New Research Identifies Risk Factors for Elbow and Shoulder Injuries in Professional Baseball Pitchers

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Increasing numbers of elbow-related injuries in professional baseball pitchers has led to research studying risk factors, especially those that can be modified and adjusted to help prevent lost playing time. Decreased shoulder flexion and external rotation were identified as key predictors of injuries to pitchers during the season, according to a study presented today at the American Orthopaedic Society for Sports Medicine’s Annual Meeting in Toronto, Ontario, Canada.

The most significant factors associated with elbow injury rates included the presence of shoulder external rotation deficit and shoulder flexion deficit greater than five degrees during Spring Training. - Chrisopher L. Camp, MD

Increasing numbers of elbow-related injuries in professional baseball pitchers has led to research studying risk factors, especially those that can be modified and adjusted to help prevent lost playing time. Decreased shoulder flexion and external rotation were identified as key predictors of injuries to pitchers during the season, according to a study presented today at the American Orthopaedic Society for Sports Medicine’s Annual Meeting in Toronto, Ontario, Canada.

“Our research showed that in pitchers studied, the most significant factors associated with elbow injury rates included the presence of shoulder external rotation deficit and shoulder flexion deficit greater than five degrees during Spring Training,” noted corresponding author Christopher L. Camp, MD, Hospital for Special Surgery in New York. “Internal rotation deficits did not demonstrate a similar risk for injury during the season.”

The study examined pitchers of one Major League Baseball (MLB) team over the course of six seasons (2010-2015), beginning with a preseason assessment of range of motion (ROM). Throughout 132 pitcher seasons, 53 shoulder and 28 elbow injuries occurred, with the most common elbow injury being UCL tears. The risk of elbow injury increased 1.09 times for every one degree decrease in shoulder flexion, and 1.07 times for every one degree increase in external rotation deficit, and 2.83 times with a greater than five-degree flexion deficit compared to the non-dominant side.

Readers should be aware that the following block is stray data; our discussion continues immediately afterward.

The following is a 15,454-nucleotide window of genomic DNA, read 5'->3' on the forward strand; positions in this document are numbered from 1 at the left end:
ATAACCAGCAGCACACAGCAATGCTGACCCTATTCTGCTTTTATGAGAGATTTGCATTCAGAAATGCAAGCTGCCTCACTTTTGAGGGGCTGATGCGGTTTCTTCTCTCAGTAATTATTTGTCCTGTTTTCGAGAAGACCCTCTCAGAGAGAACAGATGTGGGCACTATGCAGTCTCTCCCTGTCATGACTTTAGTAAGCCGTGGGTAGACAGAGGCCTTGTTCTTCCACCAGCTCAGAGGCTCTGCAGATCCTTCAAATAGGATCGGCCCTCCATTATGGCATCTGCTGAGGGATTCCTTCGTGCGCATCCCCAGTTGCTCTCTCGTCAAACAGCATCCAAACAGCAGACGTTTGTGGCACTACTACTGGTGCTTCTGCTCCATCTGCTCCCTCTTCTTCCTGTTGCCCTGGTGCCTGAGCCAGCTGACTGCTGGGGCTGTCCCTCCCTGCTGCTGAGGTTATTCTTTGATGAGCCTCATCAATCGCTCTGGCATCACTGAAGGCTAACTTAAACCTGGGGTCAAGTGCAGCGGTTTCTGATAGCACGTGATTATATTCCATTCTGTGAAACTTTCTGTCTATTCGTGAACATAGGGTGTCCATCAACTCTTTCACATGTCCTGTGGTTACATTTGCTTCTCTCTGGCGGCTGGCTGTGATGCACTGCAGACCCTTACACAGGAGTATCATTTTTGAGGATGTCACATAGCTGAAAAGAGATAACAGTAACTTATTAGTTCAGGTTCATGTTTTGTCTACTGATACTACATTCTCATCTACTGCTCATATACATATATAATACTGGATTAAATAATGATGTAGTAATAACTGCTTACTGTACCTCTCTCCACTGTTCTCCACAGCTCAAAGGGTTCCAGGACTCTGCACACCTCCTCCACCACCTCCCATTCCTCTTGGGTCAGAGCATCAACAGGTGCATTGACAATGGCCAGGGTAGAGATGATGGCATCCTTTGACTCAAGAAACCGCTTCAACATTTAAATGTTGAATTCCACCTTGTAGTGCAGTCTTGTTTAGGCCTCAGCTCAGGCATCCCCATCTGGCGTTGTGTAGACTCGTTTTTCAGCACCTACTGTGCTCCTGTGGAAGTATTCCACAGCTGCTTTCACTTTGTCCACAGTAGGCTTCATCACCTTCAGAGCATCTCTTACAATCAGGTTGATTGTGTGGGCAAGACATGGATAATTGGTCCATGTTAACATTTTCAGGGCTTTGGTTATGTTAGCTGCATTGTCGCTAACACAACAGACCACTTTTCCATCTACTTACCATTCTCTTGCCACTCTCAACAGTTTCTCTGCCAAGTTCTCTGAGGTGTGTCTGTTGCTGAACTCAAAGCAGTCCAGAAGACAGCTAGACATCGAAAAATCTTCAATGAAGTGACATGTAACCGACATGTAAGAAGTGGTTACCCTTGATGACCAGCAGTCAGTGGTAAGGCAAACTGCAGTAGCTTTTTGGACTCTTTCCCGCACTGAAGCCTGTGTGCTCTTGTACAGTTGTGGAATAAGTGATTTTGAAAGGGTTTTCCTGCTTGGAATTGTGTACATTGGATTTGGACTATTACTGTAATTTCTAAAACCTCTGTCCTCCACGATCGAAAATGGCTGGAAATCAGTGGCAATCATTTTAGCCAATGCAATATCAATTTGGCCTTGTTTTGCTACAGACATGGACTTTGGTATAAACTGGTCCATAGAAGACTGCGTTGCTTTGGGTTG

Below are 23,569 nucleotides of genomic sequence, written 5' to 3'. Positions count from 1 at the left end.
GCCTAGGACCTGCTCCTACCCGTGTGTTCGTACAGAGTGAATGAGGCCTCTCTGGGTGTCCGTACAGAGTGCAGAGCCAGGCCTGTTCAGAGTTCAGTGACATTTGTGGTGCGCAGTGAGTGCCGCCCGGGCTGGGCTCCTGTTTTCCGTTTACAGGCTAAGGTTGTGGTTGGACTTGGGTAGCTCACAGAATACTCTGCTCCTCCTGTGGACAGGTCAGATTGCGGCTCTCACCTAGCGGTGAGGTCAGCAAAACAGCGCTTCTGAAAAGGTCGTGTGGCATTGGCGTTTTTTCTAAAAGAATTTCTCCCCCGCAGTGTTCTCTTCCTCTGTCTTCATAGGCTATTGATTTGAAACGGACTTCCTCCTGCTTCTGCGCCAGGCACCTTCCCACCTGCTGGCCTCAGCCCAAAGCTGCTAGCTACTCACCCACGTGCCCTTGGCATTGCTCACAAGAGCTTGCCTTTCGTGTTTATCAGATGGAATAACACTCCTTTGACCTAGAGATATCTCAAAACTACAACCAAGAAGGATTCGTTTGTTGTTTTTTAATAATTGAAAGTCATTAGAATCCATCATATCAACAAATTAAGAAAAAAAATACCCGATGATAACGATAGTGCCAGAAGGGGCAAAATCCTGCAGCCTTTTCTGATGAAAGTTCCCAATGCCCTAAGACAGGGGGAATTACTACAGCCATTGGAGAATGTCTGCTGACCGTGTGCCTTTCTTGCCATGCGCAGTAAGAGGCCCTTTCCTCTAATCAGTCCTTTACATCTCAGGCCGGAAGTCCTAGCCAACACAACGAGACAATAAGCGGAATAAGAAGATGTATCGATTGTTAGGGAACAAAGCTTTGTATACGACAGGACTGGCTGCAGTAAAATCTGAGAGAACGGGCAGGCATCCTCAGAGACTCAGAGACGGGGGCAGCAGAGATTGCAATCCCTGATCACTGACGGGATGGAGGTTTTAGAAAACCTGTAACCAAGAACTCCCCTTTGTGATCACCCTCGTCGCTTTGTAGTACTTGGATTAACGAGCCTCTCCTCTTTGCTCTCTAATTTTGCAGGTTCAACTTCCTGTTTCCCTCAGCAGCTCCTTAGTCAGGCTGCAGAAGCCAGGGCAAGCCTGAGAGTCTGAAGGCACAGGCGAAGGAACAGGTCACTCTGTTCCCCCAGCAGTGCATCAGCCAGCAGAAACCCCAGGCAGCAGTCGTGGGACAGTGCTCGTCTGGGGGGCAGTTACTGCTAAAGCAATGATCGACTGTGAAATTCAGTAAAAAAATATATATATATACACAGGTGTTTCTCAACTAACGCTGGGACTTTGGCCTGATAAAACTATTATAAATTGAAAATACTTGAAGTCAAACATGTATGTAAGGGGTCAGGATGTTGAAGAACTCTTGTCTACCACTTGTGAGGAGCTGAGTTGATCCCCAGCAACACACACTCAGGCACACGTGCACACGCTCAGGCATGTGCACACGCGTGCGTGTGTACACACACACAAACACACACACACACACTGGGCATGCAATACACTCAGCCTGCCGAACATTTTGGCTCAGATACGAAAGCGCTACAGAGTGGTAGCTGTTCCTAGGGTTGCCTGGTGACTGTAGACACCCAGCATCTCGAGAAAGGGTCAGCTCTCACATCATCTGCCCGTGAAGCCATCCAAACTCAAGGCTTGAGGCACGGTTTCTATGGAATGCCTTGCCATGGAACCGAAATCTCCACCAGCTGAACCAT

“Identifying these predictors of injury can hopefully help medical staff work with pitchers,” commented Camp, “and ultimately help prevent lost playing time in the future.”

The group’s research adds to previous studies which have shown glenohumeral internal rotation deficits (GIRD) are a risk factor for shoulder and elbow injuries.

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The American Orthopaedic Society for Sports Medicine (AOSSM) is the premier global, sports medicine organization representing the interests of orthopaedic surgeons and other professionals who provide comprehensive health services for the care of athletes and active people of all ages and levels. We cultivate evidence-based knowledge, provide extensive educational programming, and promote emerging research that advances the science and practice of sports medicine. AOSSM is also a founding partner of the STOP Sports Injuries campaign to prevent overuse and traumatic injuries in kids.

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